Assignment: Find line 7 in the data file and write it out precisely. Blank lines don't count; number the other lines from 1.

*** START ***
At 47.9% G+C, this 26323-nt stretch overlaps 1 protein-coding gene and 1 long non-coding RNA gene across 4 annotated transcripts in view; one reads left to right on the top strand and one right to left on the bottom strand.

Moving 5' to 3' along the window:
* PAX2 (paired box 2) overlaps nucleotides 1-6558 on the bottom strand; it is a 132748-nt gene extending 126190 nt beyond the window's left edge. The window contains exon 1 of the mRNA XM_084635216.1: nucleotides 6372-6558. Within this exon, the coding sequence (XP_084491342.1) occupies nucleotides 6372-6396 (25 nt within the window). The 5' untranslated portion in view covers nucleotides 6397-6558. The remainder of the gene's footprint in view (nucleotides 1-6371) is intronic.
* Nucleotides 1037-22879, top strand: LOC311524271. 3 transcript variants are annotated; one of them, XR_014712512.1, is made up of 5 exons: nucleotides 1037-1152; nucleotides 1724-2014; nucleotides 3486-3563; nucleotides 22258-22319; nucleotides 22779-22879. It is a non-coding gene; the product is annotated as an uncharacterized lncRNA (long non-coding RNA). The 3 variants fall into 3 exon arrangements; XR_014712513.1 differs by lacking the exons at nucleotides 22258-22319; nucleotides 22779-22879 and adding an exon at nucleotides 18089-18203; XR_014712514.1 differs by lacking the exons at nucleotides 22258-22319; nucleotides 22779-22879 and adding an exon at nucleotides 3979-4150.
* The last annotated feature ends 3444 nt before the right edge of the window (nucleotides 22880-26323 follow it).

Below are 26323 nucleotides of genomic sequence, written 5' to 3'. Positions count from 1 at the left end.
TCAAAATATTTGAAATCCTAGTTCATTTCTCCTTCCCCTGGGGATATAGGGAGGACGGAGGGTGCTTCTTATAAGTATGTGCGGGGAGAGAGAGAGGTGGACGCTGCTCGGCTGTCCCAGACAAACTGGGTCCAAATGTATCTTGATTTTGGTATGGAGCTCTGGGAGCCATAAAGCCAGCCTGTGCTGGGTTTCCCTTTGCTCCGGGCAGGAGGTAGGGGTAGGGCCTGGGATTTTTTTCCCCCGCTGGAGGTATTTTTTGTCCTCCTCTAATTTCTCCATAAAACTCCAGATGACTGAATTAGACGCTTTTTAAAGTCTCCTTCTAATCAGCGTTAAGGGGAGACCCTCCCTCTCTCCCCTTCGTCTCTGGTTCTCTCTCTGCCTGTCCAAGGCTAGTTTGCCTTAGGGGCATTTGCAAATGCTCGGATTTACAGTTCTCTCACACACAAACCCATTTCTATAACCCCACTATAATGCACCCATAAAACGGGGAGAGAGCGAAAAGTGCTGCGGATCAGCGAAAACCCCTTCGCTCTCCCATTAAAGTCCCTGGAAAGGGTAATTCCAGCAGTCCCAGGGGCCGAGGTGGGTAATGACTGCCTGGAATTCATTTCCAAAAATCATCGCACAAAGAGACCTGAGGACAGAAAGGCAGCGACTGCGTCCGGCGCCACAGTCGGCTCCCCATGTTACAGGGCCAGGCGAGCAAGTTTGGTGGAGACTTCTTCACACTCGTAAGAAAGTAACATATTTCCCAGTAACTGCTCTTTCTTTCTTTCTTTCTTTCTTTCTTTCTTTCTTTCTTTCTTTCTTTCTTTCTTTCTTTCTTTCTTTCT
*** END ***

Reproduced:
TCAAAATATTTGAAATCCTAGTTCATTTCTCCTTCCCCTGGGGATATAGGGAGGACGGAGGGTGCTTCTTATAAGTATGTGCGGGGAGAGAGAGAGGTGGACGCTGCTCGGCTGTCCCAGACAAACTGGGTCCAAATGTATCTTGATTTTGGTATGGAGCTCTGGGAGCCATAAAGCCAGCCTGTGCTGGGTTTCCCTTTGCTCCGGGCAGGAGGTAGGGGTAGGGCCTGGGATTTTTTTCCCCCGCTGGAGGTATTTTTTGTCCTCCTCTAATTTCTCCATAAAACTCCAGATGACTGAATTAGACGCTTTTTAAAGTCTCCTTCTAATCAGCGTTAAGGGGAGACCCTCCCTCTCTCCCCTTCGTCTCTGGTTCTCTCTCTGCCTGTCCAAGGCTAGTTTGCCTTAGGGGCATTTGCAAATGCTCGGATTTACAGTTCTCTCACACACAAACCCATTTCTATAACCCCACTATAATGCACCCATAAAACGGGGAGAGAGCGAAAAGTGCTGCGGATCAGCGAAAACCCCTTCGCTCTCCCATTAAAGTCCCTGGAAAGGGTAATTCCAGCAGTCCCAGGGGCCGAGGTGGGTAATGACTGCCTGGAATTCATTTCCAAAAATCATCGCACAAAGAGACCTGAGGACAGAAAGGCAGCGACTGCGTCCGGCGCCACAGTCGGCTCCCCATGTTACAGGGCCAGGCGAGCAAGTTTGGTGGAGACTTCTTCACACTCGTAAGAAAGTAACATATTTCCCAGTAACTGCTCTTTCTTTCTTTCTTTCTTTCTTTCTTTCTTTCTTTCTTTCTTTCTTTCTTTCTTTCTTTCTTTCTTTCT